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There was a small museum outside the castle walls with information about some of its history, and some objects belonging to the six aforementioned queens, and Lady Baillie herself.  Lady Baillie appeared to have quite a few famous friends, particularly Errol Flynn (when he was still hot, and not a gross old pervert) as well as a real fondness for dogs, which brings me to the Dog Collar Museum.

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One of my main motivations for wanting to visit Leeds Castle was to see the Dog Collar Museum, because it obviously sounds weird and awesome.  Unfortunately for me, the museum closed last year for renovation, and isn’t due to open until 2015 sometime.  So, because I didn’t research this well enough, all there was to see was two small cases of dog collars shoved in a general exhibition gallery.  I mean, they were still unusual dog collars, but I was disappointed to miss the museum in all its glory.  The other half of the exhibition space was given over to Henry VIII and his armour.

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The castle also had a few formal gardens, in which a surprising amount of flowers were still in bloom (I visited in late September, it’s just taken me a while to get the post up).

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However, I find it hard to get excited about flowers when a castle has a maze!  This one wasn’t particularly difficult, or maybe it would have been if some little twerp ahead of us didn’t keep jumping up and sticking his head over the hedges to get directions from his friends who had reached the centre, but we were stuck behind him and it seemed stupid to go another way when he was clearly on the correct path.  Still, this maze had a grotto in the middle, in the vein of the Forbidden Corner.  Whilst not as awesome as the complete Forbidden Corner experience (and how could it be?), it appeared to be based on Coleridge’s “The Rime of the Ancient Mariner” and had a cool sea monster thing inside, so gets a thumbs up from me.

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I have to give a big thumbs down to the facilities at Leeds Castle though (and I’m not just talking about the toilets, though those were gross too).  Throughout my travels to historic homes in Britain, I’ve come to expect, nay, eagerly anticipate the very British tearoom that is inevitably tacked on to these attractions.  I don’t always partake, but I like to know it’s there.  Well, it just so happens that I was madly craving a piece of chocolate fudge cake (which they didn’t have at Leeds Castle) and a cuppa that day, and if there’s one thing the National Trust and English Heritage reliably provide, despite their many failings, it is chocolate fudge cake, or at the very least, some lemon drizzle or Victoria sponge.  Not Leeds Castle! All their cafes are operated by Costa, so you can’t just get a pot of tea, it is overpriced Costa tea.  And there were definitely no homemade cakes.  I had to settle for “Kentish scoop ice cream” that was sub-par and not at all what I was in the mood for, so that part of the experience was upsetting.  If I pay £19 to get into a castle, I expect a decent tearoom!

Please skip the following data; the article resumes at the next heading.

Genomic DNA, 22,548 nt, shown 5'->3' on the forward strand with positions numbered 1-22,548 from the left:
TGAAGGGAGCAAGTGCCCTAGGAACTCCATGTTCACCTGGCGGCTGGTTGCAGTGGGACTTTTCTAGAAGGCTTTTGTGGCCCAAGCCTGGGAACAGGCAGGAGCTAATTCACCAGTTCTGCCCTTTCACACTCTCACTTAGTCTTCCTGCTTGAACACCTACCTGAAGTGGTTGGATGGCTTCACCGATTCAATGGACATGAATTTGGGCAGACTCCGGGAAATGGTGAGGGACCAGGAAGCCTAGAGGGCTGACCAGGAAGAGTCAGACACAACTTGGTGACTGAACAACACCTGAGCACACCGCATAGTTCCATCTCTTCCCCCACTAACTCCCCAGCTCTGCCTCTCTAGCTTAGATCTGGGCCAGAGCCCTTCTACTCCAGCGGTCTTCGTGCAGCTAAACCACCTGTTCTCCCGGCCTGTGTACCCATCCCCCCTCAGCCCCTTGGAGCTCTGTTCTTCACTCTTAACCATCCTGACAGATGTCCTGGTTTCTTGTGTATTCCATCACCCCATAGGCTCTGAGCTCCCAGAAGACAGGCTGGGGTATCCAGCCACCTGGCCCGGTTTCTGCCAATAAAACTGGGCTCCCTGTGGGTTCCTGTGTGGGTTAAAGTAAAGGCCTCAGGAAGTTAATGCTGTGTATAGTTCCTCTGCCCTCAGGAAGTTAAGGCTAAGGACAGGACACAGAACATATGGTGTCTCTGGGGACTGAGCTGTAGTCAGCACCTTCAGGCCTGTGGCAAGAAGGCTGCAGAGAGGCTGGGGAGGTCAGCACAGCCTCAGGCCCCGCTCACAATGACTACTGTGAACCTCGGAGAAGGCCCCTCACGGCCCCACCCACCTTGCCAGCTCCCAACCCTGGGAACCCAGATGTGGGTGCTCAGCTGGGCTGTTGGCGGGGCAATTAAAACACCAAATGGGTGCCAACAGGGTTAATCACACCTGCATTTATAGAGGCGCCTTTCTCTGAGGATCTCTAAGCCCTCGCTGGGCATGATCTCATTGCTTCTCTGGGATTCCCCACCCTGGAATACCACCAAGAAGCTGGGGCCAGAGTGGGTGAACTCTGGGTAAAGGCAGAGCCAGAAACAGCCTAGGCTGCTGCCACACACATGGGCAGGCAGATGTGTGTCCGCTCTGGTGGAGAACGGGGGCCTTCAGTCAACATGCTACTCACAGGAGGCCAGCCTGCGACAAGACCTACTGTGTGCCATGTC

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So I’d say Leeds Castle was a mixed bag.  The grounds were indeed lovely, but I very much doubt it is the” loveliest castle in the world,” as I’ve seen plenty of castles that were just as nice, and offered chocolate fudge cake to boot (sorry, but when Jessica gets denied cake, Jessica gets angry!).  Bonus points for the maze and grotto, but that still doesn’t justify the excessive admission cost, and I also didn’t like how the optional “donation” was automatically included in the ticket price.  It wasn’t terrible, but I’ve had better days out at other palaces, and the interior of the castle wasn’t anything special for the most part, so I feel the middling score is justified.  3/5.

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4 comments

    1. Ha! I like to think I can’t be bought, but the truth is, if museums offered me free cake, I might be more kindly disposed towards them when it came time to review them. It wouldn’t guarantee a good score, but it certainly wouldn’t hurt! Unless it was bad cake.